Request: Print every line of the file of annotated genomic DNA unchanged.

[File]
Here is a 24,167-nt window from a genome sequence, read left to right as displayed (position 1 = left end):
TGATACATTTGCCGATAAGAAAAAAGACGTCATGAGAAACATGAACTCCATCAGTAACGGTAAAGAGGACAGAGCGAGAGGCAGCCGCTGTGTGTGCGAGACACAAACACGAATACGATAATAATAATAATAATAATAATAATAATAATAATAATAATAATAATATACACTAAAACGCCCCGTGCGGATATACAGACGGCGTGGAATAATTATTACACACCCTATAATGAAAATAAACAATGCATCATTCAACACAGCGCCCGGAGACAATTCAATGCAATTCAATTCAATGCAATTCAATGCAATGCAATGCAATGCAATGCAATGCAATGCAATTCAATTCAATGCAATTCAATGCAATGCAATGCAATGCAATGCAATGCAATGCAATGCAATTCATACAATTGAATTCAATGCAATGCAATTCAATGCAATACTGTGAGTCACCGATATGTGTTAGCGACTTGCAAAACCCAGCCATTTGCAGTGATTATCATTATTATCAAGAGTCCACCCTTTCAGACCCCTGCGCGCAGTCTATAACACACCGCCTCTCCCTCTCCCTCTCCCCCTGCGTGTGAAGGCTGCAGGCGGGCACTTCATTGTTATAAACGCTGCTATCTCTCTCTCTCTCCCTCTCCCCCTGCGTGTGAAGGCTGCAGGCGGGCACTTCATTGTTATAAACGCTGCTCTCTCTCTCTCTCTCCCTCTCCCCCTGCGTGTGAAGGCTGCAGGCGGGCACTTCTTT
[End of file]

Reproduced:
Here is a 24,167-nt window from a genome sequence, read left to right as displayed (position 1 = left end):
TGATACATTTGCCGATAAGAAAAAAGACGTCATGAGAAACATGAACTCCATCAGTAACGGTAAAGAGGACAGAGCGAGAGGCAGCCGCTGTGTGTGCGAGACACAAACACGAATACGATAATAATAATAATAATAATAATAATAATAATAATAATAATAATAATATACACTAAAACGCCCCGTGCGGATATACAGACGGCGTGGAATAATTATTACACACCCTATAATGAAAATAAACAATGCATCATTCAACACAGCGCCCGGAGACAATTCAATGCAATTCAATTCAATGCAATTCAATGCAATGCAATGCAATGCAATGCAATGCAATGCAATTCAATTCAATGCAATTCAATGCAATGCAATGCAATGCAATGCAATGCAATGCAATGCAATTCATACAATTGAATTCAATGCAATGCAATTCAATGCAATACTGTGAGTCACCGATATGTGTTAGCGACTTGCAAAACCCAGCCATTTGCAGTGATTATCATTATTATCAAGAGTCCACCCTTTCAGACCCCTGCGCGCAGTCTATAACACACCGCCTCTCCCTCTCCCTCTCCCCCTGCGTGTGAAGGCTGCAGGCGGGCACTTCATTGTTATAAACGCTGCTATCTCTCTCTCTCTCCCTCTCCCCCTGCGTGTGAAGGCTGCAGGCGGGCACTTCATTGTTATAAACGCTGCTCTCTCTCTCTCTCTCCCTCTCCCCCTGCGTGTGAAGGCTGCAGGCGGGCACTTCTTT